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The opening period of this first of the back-to-back games at Matthews Arena looked like it was going to be Huskies all the way, as first Zach Aston-Reese scored at 6:17, with assists from Nolan and John Stevens. Northeastern’s second came about three and a half minutes later from defenseman Eric Williams, with Aston-Reese and Nolan Stevens on the assists. Perhaps the Huskies felt they had some breathing room and could dial back their intensity, but about five minutes later Andrew Tegeler got his third of the season from Blaine Byron with the other assist going to Cam Brown. Just after the Black Bears killed a tripping penalty on Mark Hamilton, they turned and drove into Northeastern’s end and Will Merchant potted the tying goal with just 32 seconds remaining on the clock. Definitely not the way coaches like to see a game going.

As the second period got under way, it looked like the Huskies were struggling a bit with their confidence. Seven minutes were gone on the clock before they were able to register their first shot on goal for the middle frame. The Black Bears were caught with too many men on the ice at 6:46 putting Northeastern on the man advantage, but their passes weren’t as crisp as they had been in the first period, though it appeared that this was what they needed to kick back into high gear, getting a couple shots on net during that two minutes. At 12:56 Williams, who sat in the slot, took a nice feed from Nolan Stevens and got his second of the game, putting the Huskies back up by a goal. Just 58 seconds later, Patrick Schule got his second goal of the season from assists by Dylan Sikura and Adam Gaudette allowing the Huskies to regain their two-goal lead once again. The Black Bears had a couple of solid chances to try to cut that lead during a late period power play after Gaudette was whistled for goaltender interference with just 2:37 remaining in the period.

The third period’s start made it clear what had been discussed in the visitor’s dressing room. The Black Bears came out hard, dominating the period in shots. Once again the Huskies saw their two-goal lead cut in half, less than five minutes into the final frame. Cedric Lacroix picked up the rebound, just as Tegeler had done in the first, and tapped it in the open side of the net. With 15:24 remaining in regulation the Black Bears could smell opportunity and they brought their game to a new level.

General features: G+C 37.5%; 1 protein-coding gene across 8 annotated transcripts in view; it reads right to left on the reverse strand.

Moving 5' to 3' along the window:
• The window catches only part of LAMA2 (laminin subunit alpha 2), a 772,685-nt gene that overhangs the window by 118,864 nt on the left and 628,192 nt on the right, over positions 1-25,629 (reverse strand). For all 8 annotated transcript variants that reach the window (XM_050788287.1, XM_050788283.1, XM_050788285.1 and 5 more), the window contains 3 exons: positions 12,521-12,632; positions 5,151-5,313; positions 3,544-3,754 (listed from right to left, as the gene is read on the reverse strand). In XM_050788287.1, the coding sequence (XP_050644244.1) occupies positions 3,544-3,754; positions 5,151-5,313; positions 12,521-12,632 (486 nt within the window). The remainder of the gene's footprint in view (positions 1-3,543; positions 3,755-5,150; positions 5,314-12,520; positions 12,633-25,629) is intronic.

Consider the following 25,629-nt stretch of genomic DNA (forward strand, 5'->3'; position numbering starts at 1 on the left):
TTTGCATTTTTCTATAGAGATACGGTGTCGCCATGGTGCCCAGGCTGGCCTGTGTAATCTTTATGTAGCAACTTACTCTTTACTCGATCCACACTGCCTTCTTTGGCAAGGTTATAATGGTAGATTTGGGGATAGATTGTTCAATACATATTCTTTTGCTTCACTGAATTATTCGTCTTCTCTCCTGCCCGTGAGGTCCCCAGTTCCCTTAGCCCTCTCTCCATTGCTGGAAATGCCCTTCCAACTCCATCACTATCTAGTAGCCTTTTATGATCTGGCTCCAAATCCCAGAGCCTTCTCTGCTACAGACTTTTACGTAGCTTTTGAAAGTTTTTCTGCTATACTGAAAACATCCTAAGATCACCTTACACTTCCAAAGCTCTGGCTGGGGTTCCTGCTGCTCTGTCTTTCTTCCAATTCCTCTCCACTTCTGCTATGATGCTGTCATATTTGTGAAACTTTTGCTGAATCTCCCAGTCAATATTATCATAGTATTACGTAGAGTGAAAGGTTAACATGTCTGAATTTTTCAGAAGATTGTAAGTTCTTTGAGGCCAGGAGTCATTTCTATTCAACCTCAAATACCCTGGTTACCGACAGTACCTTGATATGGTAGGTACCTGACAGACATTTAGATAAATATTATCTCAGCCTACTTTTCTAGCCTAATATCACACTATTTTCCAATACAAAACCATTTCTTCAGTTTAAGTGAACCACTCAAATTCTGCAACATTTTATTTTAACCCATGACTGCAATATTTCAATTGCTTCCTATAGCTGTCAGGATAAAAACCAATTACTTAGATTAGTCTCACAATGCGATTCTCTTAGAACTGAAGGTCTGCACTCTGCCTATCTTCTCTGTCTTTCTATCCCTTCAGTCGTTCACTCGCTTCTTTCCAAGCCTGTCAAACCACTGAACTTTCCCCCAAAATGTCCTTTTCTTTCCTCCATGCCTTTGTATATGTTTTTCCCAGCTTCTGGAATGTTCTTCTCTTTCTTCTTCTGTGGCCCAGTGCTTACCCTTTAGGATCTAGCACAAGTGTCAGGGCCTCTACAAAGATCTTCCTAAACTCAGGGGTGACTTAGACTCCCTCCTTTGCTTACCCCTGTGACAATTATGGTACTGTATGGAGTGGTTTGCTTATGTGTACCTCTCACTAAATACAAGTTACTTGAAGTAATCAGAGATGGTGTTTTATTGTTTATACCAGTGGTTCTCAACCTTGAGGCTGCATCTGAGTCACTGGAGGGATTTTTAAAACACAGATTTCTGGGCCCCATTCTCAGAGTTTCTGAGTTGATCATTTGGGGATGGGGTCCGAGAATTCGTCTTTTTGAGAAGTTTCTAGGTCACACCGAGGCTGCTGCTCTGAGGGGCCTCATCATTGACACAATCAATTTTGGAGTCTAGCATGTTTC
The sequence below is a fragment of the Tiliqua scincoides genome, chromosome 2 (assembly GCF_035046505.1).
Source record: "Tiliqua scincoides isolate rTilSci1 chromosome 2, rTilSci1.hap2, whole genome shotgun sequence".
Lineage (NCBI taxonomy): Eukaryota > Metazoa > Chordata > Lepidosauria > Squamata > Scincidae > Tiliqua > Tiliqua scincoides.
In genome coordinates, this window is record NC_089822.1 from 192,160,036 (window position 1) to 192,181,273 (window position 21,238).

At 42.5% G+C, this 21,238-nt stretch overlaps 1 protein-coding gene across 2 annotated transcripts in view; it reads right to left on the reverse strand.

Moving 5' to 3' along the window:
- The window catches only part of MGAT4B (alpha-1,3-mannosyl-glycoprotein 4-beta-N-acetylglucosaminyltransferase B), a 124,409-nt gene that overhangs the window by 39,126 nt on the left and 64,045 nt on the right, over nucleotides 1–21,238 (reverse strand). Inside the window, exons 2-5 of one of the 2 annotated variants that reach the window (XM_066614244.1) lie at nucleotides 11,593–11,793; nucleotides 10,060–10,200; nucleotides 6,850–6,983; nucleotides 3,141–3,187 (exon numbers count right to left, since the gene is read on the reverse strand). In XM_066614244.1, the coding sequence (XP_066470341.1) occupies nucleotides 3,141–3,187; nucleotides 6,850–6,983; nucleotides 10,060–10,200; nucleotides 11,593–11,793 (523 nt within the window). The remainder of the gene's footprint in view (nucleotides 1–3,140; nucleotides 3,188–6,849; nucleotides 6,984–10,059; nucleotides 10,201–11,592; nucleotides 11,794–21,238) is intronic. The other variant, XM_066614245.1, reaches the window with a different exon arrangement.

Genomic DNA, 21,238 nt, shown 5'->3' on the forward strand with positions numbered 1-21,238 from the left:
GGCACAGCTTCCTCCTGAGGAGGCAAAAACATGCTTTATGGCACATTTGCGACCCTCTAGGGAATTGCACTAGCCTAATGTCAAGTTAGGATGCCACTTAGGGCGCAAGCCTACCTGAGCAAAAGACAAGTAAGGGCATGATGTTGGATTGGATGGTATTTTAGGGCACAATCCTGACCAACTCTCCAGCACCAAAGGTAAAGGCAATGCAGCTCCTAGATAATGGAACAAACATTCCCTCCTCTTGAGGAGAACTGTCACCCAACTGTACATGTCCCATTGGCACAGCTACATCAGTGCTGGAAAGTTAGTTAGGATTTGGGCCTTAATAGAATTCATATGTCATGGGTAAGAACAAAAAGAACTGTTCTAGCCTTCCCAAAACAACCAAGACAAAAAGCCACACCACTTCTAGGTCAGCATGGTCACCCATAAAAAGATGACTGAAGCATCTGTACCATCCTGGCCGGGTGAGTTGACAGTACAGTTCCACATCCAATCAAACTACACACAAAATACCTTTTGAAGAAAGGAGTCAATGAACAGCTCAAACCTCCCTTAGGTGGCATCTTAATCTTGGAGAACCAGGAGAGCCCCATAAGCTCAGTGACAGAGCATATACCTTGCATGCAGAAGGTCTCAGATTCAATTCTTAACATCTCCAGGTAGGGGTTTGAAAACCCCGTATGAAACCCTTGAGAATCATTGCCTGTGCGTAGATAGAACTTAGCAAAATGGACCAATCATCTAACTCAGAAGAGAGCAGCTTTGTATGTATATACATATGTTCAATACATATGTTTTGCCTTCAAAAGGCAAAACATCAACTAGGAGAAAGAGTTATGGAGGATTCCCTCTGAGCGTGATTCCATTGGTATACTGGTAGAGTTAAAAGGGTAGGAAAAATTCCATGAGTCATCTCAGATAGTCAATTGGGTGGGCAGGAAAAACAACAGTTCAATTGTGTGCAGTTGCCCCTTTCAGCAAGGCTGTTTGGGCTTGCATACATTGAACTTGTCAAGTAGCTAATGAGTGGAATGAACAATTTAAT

They had slightly outshot the Huskies in the second, 11-7, but the third period, it is likely that Ryan Ruck felt more like a duck on the first day of hunting season rather than a Husky between the pipes. Ultimately Maine would pepper him with 15 shots, which didn’t include the eight blocked by those in red and white, the one that hit the pipe and the eight that were off target. That’s right, in that 20-minute period, the Black Bears got 32 shots off as opposed to the Huskies who had a total of nine (six on net, two blocked, and one off target). Though not named as a star of the game, Ruck stopped 34 of 37 shots to give his team their best chance to win. Eventually, after blocking a shot that left him limping, but determined to get the puck out of his end, he scored the empty netter from almost 200 feet away–ensuring a 5-3 victory for the Huskies.

Neither coach was happy after the game. For Maine’s “Red” Gendron, he expects much more from his team in the rematch on Saturday night—especially finishing chances. He also expects his defense to take away time and space from the Huskies. Coach Jim Madigan, despite his team getting the two points, wants to see the level of play he knows the Huskies are capable of and have played this season. He talked about the third period being the first time in the year that his team had been controlled by another team.

Saturday’s rematch at Matthews Arena promises to be an interesting game. If both teams make the changes their coaches want, it is likely to be more physical and much lower in scoring.

Postgame interviews:

A family historian by profession, Rhonda R. McClure has loved hockey since she was a child in New Hampshire. Any opportunity to combine her love of writing, hockey and research is something she looks forward to with much enthusiasm. She's been accused of seeking out shinny games when there are no other hockey events taking place. She is a member of the Society for International Hockey Research. Follow her on Twitter at @HockeyMaven1917.


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